Real estate industry leaders and landlords opposed a bill on Beacon Hill that would revive the state’s eviction moratorium, arguing that the hundreds of millions of dollars left in rental subsidies obviate the need for a temporary ban.
H.1434 / P.891 would restore a temporary ban on evictions and foreclosures for the 12 months following the end of the COVID-19 state of emergency. Governor Charlie Baker lifted the state of emergency on June 15.
Other sections of the bill would also require landlords to seek rental aid and work with administrative authorities before contacting evictions, and would require the administration to streamline and simplify the rental aid application process.
By Thursday, 82 lawmakers had co-funded either or both versions of the House or Senate bill, a sign that the proposal may have a reasonable chance of getting it passed if it hits the House or Senate.
The Greater Boston Real Estate Board, which represents thousands of property owners in the area, made a statement saying the bill is “in fact a government-ordered rent waiver.”
A section of the bill, the industry group said, would create “serious problems” for both landlords and tenants moving into new units by restricting the requirements tenants leave at the end of a lease.
“If the previous tenant can stay despite express rental conditions and the landlord has no remedy, the new tenant waiting to move in becomes homeless through no fault of his own,” writes GBREB in his testimony. “The resulting cascade effect on the rental apartment market would be considerable and would lead to enormous uncertainty for tenants who have no guarantee that their new apartments will be ready for occupancy at the time of the right to move in.”
State aid is slow to come about
Small, non-corporate real estate owners account for more than half of Massachusetts’ rental homes, according to the Small Property Owners Association, whose members told the committee that aid was slow to arrive.
SPOA Vice President Amir Shahsavari said the legislation would “exacerbate this problem by continuing the eviction moratorium without addressing the underlying issue”.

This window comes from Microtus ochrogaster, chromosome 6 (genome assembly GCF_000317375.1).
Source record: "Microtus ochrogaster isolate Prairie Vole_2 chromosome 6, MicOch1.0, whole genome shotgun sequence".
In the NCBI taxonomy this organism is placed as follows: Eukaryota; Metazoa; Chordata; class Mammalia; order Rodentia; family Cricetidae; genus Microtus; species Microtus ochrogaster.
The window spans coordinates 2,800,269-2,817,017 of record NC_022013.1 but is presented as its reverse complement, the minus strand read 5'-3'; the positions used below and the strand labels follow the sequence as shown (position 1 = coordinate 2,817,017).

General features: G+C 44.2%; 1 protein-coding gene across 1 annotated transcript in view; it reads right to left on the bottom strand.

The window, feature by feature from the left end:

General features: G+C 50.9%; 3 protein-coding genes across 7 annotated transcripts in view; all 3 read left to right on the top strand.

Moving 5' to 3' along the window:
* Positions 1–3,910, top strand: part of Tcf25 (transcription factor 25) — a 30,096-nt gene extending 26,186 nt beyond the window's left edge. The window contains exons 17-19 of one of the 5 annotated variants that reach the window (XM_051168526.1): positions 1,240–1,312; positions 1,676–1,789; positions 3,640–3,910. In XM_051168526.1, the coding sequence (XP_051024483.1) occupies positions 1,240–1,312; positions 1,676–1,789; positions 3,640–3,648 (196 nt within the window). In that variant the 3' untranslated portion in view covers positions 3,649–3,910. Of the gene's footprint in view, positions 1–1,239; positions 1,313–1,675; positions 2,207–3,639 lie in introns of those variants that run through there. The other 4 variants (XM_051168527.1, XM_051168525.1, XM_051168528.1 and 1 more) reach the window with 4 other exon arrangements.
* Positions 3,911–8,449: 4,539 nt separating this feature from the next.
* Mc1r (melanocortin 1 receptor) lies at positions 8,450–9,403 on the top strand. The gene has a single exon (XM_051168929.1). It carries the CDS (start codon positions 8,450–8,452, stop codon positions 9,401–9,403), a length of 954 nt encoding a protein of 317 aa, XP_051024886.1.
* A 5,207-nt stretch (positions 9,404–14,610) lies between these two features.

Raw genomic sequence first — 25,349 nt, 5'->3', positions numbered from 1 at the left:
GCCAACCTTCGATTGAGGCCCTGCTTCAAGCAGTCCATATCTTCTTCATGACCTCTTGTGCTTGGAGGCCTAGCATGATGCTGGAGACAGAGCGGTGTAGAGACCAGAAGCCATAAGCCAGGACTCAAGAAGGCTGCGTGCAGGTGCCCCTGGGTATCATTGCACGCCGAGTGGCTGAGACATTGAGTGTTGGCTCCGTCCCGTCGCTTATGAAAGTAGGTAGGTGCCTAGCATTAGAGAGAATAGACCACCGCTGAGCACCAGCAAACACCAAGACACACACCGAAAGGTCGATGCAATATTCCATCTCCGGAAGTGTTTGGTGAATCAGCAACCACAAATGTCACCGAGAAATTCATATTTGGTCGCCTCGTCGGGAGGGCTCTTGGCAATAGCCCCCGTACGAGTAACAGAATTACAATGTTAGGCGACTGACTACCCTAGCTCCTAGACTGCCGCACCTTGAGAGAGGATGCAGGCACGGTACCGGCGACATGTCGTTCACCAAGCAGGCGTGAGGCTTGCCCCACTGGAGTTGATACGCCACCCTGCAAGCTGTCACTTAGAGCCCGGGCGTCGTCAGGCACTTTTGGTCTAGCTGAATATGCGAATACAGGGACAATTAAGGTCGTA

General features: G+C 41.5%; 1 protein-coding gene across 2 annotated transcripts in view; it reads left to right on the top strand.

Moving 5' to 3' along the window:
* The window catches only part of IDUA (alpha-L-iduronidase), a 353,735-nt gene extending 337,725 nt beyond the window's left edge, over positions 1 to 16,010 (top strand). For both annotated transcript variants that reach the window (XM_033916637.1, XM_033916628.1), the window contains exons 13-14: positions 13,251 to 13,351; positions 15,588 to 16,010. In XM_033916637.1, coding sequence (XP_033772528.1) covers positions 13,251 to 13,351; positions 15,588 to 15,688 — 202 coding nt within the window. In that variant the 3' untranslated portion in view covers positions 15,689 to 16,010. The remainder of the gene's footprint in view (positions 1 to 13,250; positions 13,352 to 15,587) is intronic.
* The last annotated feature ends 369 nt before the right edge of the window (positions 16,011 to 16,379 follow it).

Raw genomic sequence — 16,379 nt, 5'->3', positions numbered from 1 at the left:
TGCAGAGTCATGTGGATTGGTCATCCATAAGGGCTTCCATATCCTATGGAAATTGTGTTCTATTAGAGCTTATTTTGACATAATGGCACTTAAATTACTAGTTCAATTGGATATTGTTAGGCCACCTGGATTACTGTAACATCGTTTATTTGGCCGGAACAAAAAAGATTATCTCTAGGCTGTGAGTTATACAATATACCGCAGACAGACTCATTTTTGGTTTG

“The dollars have been allocated, but they don’t come to the landowners,” said Shahsavari, calling on lawmakers to create a new owner-based rent relief program that allows landlords to seek help directly.
Since its inception in October, the state has provided tenants and landlords with around $ 280 million in rental support, the Baker government said last month. Previous estimates showed Massachusetts had up to $ 968 million to distribute, leaving hundreds of millions of dollars unused.
According to the administration, the Emergency Rental Assistance Program (ERAP) offers up to 18 months of assistance with overdue and future rents incurred during the pandemic. Both the Residential Assistance for Families in Transition (RAFT) and Emergency Rental and Mortgage Assistance (ERMA) programs offer income-earning households up to $ 10,000 to cover rent, mortgage, or incidental expenses.
In an Aug. 4 letter to lawmakers, Secretary of State for the Department of Housing and Community Development, Jennifer Maddox, said proponents were wrong to claim that 90 percent of the proposals would be denied.
From May 31 to July 19, regional housing companies processed 18,396 applications for ERAP, RAFT, and ERMA, Maddox wrote. About 48 percent of those were approved, 45 percent timed out, and 7 percent were denied.
“In addition, the DHCD estimates that around 80% of applications are initially submitted incomplete,” wrote Maddox. “These incomplete applications pose a challenge as tenants have asked for assistance, but they or their landlord have not provided what the RAAs need to process the application.”
Supporters: Too many still in danger
While renters in Massachusetts were covered by either state or federal moratoriums from the pandemic, lawmakers and Baker let the state’s previous moratorium expire in October. Back then, Baker and law enforcement agencies started an eviction diversion program that provided tenants and property owners with additional emergency relief and legal assistance to those affected.
Baker and the Democratic Legislature have shown no public interest in reviving a temporary ban.
Massachusetts is in a better business climate than it was during the original state moratorium in office. The nationwide unemployment rate fell below 5 percent for the first time since the pandemic began in June, and some companies reported difficulties filling vacancies.
However, supporters of the bill said Thursday that many families are still at risk. Nearly 20,000 new evictions for non-payment of rent have been filed in Massachusetts since the state moratorium expired, according to trial court data, and S.891 sponsor Senator Pat Jehlen, D-Somerville, said about 3,000 of these were related to evictions.
Take care of homeowners too
The spokesperson also said the concerns don’t apply solely to tenants.
Andrea Bopp Stark, an attorney employed by the National Consumer Law Center in Boston, told the committee that about 3.5 percent of the state’s more than 800,000 single-family mortgages – which represent approximately 28,000 households – are more than 90 days in arrears.
“That number rises to more than 15 percent of the over 87,000 Federal Housing Administration loans in Massachusetts,” she said. “FHA loans are the primary home ownership option for borrowers of color who have been disproportionately affected by this pandemic. These are families who are unlikely to own their homes again if these defaults result in a foreclosure sale. “